I had just finished my third story of the day when the phone rang. It was my daughter’s school — never a good sign. This time, she threw up and wanted to go home. So I put my laptop on sleep and headed over to get her. But with a couple more stories to tackle today, how am I to balance that with taking her temperature, giving her medicine, making her soup, making sure she eats her soup, making sure she drinks her juice, then get her to go up to her room and rest? How do I ensure that I get my daughter on the road to recovery while I still have a deadline to make?
I suppose things could be worse — a lot worse, really. I could be a working mom who doesn’t have the good fortune to work from home. One who would have to dole out various duties to co-workers just so I can jet out of the office and then commute 40 minutes to get back home. But, hey, at least it’s not rush hour.
Anyways, as I sit downstairs while my daughter supposedly rests upstairs (though I’m pretty sure I hear the TV on), there’s this overwhelming feeling of guilt surging through me. One, because I really wanted the day to myself, so I could finish my work at a decent pace and reward myself with a peaceful viewing of last night’s finale of The Good Wife. (Was it good? I won’t know until tomorrow. Sigh.) Terrible, right? I wish that my daughter hadn’t been sick at school and wasn’t with me now? I know. I’m a jerk. And two, since she is here, all I want to do is lie down beside her and play with her hair until she falls asleep. Then pass out myself. Screw work! But things need to be done. No rest for the wicked!
Victoria Beckham feels the same way. Sure, it’s on a much grander scale but once you break it down, she’s just a working mom who has a tough time balancing work and home life because doing it all makes her feel “constantly guilty.”
On being a working mom, Beckham told the audience at the Vogue Festival (via Radar Online), “I think you feel so torn, don’t you? But I’ve got great people who handle my schedule and everything does revolve around the children. So, if there’s a parents’ night or an Easter bonnet parade or a nativity play, whatever it might be, then I plan everything around that so I can always be there.” At least she’s got people who handle her schedule. But no matter how busy things get, with her fashion line, or her husband, or their four kids, she always makes the children her priority.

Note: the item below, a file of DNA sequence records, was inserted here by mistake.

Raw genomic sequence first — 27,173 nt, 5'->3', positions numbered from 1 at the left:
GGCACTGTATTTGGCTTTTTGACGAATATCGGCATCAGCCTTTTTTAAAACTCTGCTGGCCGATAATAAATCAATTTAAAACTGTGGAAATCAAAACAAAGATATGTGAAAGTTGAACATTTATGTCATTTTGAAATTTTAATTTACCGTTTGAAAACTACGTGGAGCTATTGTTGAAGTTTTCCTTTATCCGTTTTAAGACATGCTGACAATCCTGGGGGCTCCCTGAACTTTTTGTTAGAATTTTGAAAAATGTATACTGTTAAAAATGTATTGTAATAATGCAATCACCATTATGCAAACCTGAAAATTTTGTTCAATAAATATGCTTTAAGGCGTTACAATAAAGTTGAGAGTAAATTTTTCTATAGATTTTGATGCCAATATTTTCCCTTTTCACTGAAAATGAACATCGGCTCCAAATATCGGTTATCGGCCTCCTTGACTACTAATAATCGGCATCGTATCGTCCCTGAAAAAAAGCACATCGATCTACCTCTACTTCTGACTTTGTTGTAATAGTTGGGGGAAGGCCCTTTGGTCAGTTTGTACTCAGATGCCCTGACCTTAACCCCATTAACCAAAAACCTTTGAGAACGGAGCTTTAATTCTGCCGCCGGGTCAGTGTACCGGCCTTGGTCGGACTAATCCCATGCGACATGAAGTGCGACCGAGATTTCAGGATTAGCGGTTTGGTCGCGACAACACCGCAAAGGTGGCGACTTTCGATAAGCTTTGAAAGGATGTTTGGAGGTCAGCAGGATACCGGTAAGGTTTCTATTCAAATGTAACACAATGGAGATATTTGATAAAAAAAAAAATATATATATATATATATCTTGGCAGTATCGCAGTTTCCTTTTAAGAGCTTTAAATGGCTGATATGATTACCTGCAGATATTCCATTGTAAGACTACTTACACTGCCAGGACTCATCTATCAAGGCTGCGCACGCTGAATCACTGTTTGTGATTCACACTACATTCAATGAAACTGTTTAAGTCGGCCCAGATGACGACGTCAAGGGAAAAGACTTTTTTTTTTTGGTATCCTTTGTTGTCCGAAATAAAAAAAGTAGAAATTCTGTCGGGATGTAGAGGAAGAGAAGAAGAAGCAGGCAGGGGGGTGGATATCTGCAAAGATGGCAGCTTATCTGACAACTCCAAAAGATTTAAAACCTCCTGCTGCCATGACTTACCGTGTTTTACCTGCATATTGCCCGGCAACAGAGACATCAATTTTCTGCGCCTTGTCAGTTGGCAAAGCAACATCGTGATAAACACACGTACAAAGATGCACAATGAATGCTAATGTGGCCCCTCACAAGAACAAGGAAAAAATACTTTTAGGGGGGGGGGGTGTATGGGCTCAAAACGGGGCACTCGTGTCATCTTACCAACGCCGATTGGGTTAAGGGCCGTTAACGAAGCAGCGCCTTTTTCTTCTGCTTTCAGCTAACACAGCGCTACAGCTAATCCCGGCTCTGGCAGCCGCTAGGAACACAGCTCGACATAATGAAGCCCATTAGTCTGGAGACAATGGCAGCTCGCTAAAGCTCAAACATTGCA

“I’m up early in the morning doing spelling tests and maths quizzes before the school run, then up late with a baby and a 14-year-old who refuses to go to bed, Brooklyn.”
OK, we get it. Beckham’s a spicy super-mom who can do it all. To be honest, though, there are some celebrity moms who pretend they’ve got their poop together when really they have a staff full of nannies and assistants who take a significant load off their bony shoulders. But Victoria and husband David really do seem like hands-on parents who could teach a course on how to balance family and jobs with fame because there are many out there who could learn a thing or two from the Beckhams. I’m not saying they don’t have help; I just don’t think they rely on it all of the time.
But back to the guilt. It’s something that exists in all moms. It starts almost immediately after having a kid and it’s why mothers are guilty (sorry) of putting themselves last. We go grocery shopping and we think about what everyone else would rather eat and not worrying about ourselves. We go to the mall and end up getting clothes for the kids and not the grown-ups. We go out for a girls’ night but we tend to think about what may or may not be happening at home. It’s just human nature, mommy human nature. I just wonder if those feelings of guilt will ever go away. For now, though, I have to go. My daughter needs me.
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